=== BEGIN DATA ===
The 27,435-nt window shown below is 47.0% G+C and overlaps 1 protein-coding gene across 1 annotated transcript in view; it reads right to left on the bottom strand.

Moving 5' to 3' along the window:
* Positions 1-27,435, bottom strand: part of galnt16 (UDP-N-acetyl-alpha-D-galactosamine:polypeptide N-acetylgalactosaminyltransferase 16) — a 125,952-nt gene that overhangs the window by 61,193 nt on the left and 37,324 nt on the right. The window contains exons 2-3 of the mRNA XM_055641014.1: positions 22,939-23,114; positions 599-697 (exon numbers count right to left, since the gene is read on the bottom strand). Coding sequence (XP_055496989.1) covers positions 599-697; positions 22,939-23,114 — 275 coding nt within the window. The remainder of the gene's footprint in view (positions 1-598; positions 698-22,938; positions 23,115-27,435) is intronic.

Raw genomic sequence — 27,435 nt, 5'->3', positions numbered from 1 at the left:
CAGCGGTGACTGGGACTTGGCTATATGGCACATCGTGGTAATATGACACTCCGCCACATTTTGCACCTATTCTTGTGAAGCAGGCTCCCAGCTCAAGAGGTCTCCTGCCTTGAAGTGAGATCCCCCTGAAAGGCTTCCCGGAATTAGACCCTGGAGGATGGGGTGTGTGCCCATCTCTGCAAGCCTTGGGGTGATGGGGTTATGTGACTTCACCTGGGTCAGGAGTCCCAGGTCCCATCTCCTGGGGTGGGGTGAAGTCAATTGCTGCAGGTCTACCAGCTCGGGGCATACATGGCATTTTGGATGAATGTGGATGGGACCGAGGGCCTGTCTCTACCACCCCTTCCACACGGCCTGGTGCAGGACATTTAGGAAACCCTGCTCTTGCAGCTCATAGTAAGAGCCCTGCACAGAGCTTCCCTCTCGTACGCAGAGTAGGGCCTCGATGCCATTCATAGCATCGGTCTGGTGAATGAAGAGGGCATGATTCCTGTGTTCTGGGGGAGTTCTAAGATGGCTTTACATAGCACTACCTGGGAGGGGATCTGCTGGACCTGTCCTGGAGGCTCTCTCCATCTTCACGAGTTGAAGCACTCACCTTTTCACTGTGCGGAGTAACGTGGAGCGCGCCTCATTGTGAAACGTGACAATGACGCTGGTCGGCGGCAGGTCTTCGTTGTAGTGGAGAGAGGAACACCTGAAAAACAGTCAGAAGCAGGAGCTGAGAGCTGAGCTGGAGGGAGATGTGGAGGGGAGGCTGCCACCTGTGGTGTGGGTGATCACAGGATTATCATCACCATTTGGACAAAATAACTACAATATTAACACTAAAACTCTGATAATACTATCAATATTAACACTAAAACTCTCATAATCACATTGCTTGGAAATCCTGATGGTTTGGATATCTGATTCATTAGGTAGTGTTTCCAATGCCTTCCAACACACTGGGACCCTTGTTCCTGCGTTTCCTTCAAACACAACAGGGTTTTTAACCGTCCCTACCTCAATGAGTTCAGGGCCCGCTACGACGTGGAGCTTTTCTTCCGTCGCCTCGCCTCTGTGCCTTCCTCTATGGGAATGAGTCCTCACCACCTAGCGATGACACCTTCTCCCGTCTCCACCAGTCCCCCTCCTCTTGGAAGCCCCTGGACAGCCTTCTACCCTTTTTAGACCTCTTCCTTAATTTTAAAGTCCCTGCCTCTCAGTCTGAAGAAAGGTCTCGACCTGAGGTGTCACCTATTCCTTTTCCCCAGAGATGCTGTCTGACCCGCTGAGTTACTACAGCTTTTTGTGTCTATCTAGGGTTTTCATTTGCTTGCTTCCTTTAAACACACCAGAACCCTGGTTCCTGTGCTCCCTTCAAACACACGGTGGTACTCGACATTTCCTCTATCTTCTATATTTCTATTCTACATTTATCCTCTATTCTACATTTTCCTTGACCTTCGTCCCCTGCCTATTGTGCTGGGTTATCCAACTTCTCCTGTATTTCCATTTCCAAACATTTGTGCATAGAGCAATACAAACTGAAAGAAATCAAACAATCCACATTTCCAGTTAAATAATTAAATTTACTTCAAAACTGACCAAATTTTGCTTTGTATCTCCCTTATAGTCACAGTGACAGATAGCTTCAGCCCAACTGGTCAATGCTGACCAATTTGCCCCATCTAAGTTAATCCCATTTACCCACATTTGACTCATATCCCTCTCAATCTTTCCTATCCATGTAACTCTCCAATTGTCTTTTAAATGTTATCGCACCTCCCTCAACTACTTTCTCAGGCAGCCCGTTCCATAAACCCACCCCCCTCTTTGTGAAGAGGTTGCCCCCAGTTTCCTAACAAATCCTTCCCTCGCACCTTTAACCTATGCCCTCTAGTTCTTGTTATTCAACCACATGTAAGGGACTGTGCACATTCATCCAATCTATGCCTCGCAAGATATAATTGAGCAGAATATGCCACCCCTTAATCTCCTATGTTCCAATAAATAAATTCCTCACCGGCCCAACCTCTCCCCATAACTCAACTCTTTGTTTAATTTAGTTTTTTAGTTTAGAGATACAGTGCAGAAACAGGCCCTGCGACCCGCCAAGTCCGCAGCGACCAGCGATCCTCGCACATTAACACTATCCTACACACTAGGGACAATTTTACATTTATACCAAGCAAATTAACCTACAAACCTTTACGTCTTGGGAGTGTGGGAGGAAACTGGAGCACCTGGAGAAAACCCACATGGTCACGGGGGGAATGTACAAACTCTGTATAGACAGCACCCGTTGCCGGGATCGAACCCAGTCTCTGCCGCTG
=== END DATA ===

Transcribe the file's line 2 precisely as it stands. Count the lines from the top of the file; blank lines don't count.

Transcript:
Moving 5' to 3' along the window: